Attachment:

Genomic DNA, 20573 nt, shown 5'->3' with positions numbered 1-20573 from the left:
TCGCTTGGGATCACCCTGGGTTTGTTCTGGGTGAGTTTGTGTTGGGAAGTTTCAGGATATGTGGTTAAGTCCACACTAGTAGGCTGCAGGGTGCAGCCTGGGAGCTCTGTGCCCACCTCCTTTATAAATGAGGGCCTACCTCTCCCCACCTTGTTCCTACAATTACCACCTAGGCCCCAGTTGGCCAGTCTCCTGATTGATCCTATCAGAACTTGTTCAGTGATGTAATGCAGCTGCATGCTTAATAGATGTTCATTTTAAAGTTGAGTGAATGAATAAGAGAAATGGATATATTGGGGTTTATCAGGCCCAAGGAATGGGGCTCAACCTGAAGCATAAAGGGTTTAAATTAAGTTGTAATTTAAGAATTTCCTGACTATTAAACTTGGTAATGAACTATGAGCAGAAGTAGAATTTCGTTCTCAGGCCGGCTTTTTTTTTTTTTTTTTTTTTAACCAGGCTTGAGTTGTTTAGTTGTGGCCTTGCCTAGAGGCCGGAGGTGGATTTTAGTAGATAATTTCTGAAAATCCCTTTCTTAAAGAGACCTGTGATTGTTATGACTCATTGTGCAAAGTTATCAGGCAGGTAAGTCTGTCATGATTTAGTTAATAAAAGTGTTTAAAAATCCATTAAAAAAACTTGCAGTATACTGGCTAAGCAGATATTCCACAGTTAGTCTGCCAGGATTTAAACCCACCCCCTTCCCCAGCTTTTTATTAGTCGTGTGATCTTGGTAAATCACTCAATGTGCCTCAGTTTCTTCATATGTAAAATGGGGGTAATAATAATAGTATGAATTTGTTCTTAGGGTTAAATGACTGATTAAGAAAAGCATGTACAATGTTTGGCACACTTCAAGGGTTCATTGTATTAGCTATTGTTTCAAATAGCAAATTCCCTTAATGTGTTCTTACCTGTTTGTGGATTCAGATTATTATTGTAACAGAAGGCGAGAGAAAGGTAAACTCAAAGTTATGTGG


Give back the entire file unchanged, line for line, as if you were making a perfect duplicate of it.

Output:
Genomic DNA, 20573 nt, shown 5'->3' with positions numbered 1-20573 from the left:
TCGCTTGGGATCACCCTGGGTTTGTTCTGGGTGAGTTTGTGTTGGGAAGTTTCAGGATATGTGGTTAAGTCCACACTAGTAGGCTGCAGGGTGCAGCCTGGGAGCTCTGTGCCCACCTCCTTTATAAATGAGGGCCTACCTCTCCCCACCTTGTTCCTACAATTACCACCTAGGCCCCAGTTGGCCAGTCTCCTGATTGATCCTATCAGAACTTGTTCAGTGATGTAATGCAGCTGCATGCTTAATAGATGTTCATTTTAAAGTTGAGTGAATGAATAAGAGAAATGGATATATTGGGGTTTATCAGGCCCAAGGAATGGGGCTCAACCTGAAGCATAAAGGGTTTAAATTAAGTTGTAATTTAAGAATTTCCTGACTATTAAACTTGGTAATGAACTATGAGCAGAAGTAGAATTTCGTTCTCAGGCCGGCTTTTTTTTTTTTTTTTTTTTTAACCAGGCTTGAGTTGTTTAGTTGTGGCCTTGCCTAGAGGCCGGAGGTGGATTTTAGTAGATAATTTCTGAAAATCCCTTTCTTAAAGAGACCTGTGATTGTTATGACTCATTGTGCAAAGTTATCAGGCAGGTAAGTCTGTCATGATTTAGTTAATAAAAGTGTTTAAAAATCCATTAAAAAAACTTGCAGTATACTGGCTAAGCAGATATTCCACAGTTAGTCTGCCAGGATTTAAACCCACCCCCTTCCCCAGCTTTTTATTAGTCGTGTGATCTTGGTAAATCACTCAATGTGCCTCAGTTTCTTCATATGTAAAATGGGGGTAATAATAATAGTATGAATTTGTTCTTAGGGTTAAATGACTGATTAAGAAAAGCATGTACAATGTTTGGCACACTTCAAGGGTTCATTGTATTAGCTATTGTTTCAAATAGCAAATTCCCTTAATGTGTTCTTACCTGTTTGTGGATTCAGATTATTATTGTAACAGAAGGCGAGAGAAAGGTAAACTCAAAGTTATGTGG